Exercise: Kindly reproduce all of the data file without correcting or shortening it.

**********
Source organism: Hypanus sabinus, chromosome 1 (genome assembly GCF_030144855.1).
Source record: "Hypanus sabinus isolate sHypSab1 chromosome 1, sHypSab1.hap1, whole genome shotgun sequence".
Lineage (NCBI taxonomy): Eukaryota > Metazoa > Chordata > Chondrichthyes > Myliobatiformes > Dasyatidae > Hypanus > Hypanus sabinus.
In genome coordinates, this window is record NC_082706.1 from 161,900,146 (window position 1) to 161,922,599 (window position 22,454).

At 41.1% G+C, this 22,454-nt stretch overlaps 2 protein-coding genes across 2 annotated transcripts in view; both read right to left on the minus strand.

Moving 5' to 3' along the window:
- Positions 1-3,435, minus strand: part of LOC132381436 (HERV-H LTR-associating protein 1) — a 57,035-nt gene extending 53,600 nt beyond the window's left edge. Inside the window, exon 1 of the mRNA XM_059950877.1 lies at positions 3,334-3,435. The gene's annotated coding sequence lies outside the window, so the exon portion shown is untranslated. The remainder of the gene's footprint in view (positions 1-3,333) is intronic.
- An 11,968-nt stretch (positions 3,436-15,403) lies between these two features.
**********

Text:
Source organism: Hypanus sabinus, chromosome 1 (genome assembly GCF_030144855.1).
Source record: "Hypanus sabinus isolate sHypSab1 chromosome 1, sHypSab1.hap1, whole genome shotgun sequence".
Lineage (NCBI taxonomy): Eukaryota > Metazoa > Chordata > Chondrichthyes > Myliobatiformes > Dasyatidae > Hypanus > Hypanus sabinus.
In genome coordinates, this window is record NC_082706.1 from 161,900,146 (window position 1) to 161,922,599 (window position 22,454).

At 41.1% G+C, this 22,454-nt stretch overlaps 2 protein-coding genes across 2 annotated transcripts in view; both read right to left on the minus strand.

Moving 5' to 3' along the window:
- Positions 1-3,435, minus strand: part of LOC132381436 (HERV-H LTR-associating protein 1) — a 57,035-nt gene extending 53,600 nt beyond the window's left edge. Inside the window, exon 1 of the mRNA XM_059950877.1 lies at positions 3,334-3,435. The gene's annotated coding sequence lies outside the window, so the exon portion shown is untranslated. The remainder of the gene's footprint in view (positions 1-3,333) is intronic.
- An 11,968-nt stretch (positions 3,436-15,403) lies between these two features.